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Festive feeling leads to rise in September babies – study

Festive feeling leads to rise in September babies – study
It’s official: we do have more sex at Christmas and that’s why September babies outnumber those born during the rest of the year, according to joint US-Portuguese research.

A team from Indiana University and the Instituto Gulbenkian de Ciência in Portugal has discovered that, rather than being linked to seasonal changes in human biology as previous studies have suggested, high September birth-rates are seemingly cultural.

Scientists used the “collective unconscious” of web searches and social media posts to reach their conclusions. “The rise of the web and social media provides the unprecedented power to analyze changes in people's collective mood and behavior on a massive scale,” study author Luis M. Rocha said.

Rocha means it when he says “massive scale.” The team looked at data from nearly 130 countries, peering into our Google search terms over a 10-year period from 2004-2014. They also studied 10 percent of Twitter posts from late 2010 to early 2014.

“This study is the first 'planetary-level' look at human reproduction as it relates to people's moods and interest in sex online,” Rocha added. Upon analysing the troves of data, the team found that our collective interest in sex peaks around the holiday season.

Well obviously, when it’s cold outside and cosy inside people are getting loved up. But the team’s analysis also revealed that in Muslim-majority countries search terms including some derivatives of the word sex, peaked at Eid-al-Fitr, the celebration that marks the end of Ramadan, with birth-rates peaking nine-months later.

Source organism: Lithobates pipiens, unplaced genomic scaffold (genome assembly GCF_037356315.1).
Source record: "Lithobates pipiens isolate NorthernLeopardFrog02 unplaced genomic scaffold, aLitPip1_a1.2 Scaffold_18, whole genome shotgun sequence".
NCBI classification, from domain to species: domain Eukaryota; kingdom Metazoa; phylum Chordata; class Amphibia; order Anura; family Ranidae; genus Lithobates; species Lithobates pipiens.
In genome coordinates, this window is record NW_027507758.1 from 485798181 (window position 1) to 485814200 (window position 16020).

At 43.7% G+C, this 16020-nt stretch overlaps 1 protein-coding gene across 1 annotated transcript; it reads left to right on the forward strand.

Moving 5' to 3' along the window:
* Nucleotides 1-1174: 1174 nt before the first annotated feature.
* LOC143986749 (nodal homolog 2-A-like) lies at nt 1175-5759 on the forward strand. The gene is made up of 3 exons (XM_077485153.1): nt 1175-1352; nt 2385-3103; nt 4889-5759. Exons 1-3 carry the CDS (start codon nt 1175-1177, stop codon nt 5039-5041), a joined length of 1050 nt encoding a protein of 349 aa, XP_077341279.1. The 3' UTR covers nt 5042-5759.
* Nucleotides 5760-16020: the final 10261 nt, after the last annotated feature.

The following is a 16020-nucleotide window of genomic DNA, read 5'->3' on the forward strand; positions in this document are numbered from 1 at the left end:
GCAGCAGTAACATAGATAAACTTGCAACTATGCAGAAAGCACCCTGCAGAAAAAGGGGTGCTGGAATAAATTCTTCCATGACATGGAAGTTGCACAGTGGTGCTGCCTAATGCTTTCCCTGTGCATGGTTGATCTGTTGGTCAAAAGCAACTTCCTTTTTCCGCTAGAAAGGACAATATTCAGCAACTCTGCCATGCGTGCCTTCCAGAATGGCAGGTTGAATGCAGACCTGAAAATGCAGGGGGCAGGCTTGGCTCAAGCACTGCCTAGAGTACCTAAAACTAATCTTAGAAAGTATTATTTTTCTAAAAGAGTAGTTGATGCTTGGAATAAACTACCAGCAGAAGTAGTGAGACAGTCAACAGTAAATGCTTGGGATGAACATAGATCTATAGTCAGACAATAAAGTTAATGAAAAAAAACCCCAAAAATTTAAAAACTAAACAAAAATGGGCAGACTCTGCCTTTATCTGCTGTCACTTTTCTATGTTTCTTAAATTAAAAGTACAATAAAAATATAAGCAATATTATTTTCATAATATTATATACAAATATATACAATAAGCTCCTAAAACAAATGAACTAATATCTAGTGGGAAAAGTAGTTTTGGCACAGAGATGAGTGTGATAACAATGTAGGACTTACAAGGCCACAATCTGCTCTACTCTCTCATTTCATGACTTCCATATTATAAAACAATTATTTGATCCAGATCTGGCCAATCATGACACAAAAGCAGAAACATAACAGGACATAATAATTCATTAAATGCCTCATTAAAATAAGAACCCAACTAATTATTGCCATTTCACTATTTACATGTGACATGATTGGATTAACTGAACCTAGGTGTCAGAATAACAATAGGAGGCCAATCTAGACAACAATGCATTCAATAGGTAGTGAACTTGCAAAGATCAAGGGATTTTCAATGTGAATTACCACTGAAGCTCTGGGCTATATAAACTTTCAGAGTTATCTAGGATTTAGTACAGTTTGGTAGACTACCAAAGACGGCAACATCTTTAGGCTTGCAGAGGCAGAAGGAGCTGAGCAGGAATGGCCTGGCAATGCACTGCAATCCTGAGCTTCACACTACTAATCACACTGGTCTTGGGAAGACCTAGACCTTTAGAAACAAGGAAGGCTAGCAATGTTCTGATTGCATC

This is significant because Eid occurs at a different time each year and birth rates adjusted accordingly: “We didn't see a reversal in birth rate or online interest in sex trends between the Northern and Southern hemispheres – and it didn't seem to matter how far people lived from the equator,” Rocha said. "Rather, the study found culture – measured through online mood – to be the primary driver behind cyclic sexual and reproductive behavior in human populations.”

Furthermore the researchers posit that because most people tend to feel “happier, safer and calmer” during holiday periods, they may feel more of a drive to procreate.

“We observe that Christmas and Eid-Al-Fitr are characterized by distinct collective moods that correlate with increased fertility," Rocha said. "Perhaps people feel a greater motivation to grow their families during holidays when the emphasis is on love and gift-giving to children. The Christmas season is also associated with stories about the baby Jesus and holy family, which may put people in a loving, happy, 'family mood.”

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